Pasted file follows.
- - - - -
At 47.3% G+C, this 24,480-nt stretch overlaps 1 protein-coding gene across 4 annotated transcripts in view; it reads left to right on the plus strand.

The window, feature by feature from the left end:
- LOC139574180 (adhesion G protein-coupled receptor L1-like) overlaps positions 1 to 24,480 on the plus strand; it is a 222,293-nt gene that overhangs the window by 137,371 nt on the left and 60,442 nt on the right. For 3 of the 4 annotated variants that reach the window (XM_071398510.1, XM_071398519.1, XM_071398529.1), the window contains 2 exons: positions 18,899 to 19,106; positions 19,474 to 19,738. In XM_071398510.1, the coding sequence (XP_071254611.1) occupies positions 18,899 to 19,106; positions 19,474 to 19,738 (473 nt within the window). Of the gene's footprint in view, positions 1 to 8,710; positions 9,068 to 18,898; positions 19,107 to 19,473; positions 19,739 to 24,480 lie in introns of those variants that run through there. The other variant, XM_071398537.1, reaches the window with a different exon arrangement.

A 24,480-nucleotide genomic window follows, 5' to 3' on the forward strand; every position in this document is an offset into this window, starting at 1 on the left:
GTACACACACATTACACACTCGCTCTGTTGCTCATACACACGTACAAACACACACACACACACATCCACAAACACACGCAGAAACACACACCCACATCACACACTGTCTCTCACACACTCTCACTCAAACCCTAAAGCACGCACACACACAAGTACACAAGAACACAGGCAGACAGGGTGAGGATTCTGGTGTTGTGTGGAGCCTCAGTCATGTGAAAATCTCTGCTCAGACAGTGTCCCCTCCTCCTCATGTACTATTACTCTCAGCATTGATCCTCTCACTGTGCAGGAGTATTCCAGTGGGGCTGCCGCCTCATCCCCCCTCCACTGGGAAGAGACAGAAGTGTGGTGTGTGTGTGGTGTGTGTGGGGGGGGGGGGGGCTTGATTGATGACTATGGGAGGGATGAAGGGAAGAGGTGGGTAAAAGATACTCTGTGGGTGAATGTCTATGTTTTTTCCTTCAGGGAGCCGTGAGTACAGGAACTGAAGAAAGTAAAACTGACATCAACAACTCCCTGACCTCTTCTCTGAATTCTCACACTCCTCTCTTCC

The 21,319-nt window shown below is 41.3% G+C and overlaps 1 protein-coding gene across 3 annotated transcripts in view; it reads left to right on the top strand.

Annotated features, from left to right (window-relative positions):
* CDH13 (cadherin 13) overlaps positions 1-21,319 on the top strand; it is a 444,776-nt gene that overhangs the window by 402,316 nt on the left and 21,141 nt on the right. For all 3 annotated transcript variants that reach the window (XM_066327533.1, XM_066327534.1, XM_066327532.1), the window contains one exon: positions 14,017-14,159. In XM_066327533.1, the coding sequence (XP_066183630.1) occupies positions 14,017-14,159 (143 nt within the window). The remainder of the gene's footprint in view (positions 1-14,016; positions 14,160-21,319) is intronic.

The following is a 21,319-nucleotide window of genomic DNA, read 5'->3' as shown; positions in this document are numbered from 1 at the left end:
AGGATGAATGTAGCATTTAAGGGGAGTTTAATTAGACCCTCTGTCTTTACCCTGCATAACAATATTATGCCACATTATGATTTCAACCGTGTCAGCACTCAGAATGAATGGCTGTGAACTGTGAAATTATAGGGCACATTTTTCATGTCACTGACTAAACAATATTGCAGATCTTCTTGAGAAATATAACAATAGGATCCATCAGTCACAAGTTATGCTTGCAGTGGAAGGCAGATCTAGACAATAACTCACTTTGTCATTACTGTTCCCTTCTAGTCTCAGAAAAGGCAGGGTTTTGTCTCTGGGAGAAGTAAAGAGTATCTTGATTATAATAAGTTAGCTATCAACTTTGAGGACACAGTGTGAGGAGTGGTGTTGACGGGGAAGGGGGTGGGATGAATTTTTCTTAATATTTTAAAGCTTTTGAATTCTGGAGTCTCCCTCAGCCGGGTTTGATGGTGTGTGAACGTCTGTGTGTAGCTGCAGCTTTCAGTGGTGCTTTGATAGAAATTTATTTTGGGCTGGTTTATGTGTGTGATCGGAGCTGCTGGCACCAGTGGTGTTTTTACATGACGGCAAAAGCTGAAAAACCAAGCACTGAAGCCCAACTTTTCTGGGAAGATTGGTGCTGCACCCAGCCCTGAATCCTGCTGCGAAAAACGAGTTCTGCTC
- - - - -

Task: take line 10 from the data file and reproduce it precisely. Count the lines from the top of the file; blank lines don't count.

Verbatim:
AGGATGAATGTAGCATTTAAGGGGAGTTTAATTAGACCCTCTGTCTTTACCCTGCATAACAATATTATGCCACATTATGATTTCAACCGTGTCAGCACTCAGAATGAATGGCTGTGAACTGTGAAATTATAGGGCACATTTTTCATGTCACTGACTAAACAATATTGCAGATCTTCTTGAGAAATATAACAATAGGATCCATCAGTCACAAGTTATGCTTGCAGTGGAAGGCAGATCTAGACAATAACTCACTTTGTCATTACTGTTCCCTTCTAGTCTCAGAAAAGGCAGGGTTTTGTCTCTGGGAGAAGTAAAGAGTATCTTGATTATAATAAGTTAGCTATCAACTTTGAGGACACAGTGTGAGGAGTGGTGTTGACGGGGAAGGGGGTGGGATGAATTTTTCTTAATATTTTAAAGCTTTTGAATTCTGGAGTCTCCCTCAGCCGGGTTTGATGGTGTGTGAACGTCTGTGTGTAGCTGCAGCTTTCAGTGGTGCTTTGATAGAAATTTATTTTGGGCTGGTTTATGTGTGTGATCGGAGCTGCTGGCACCAGTGGTGTTTTTACATGACGGCAAAAGCTGAAAAACCAAGCACTGAAGCCCAACTTTTCTGGGAAGATTGGTGCTGCACCCAGCCCTGAATCCTGCTGCGAAAAACGAGTTCTGCTC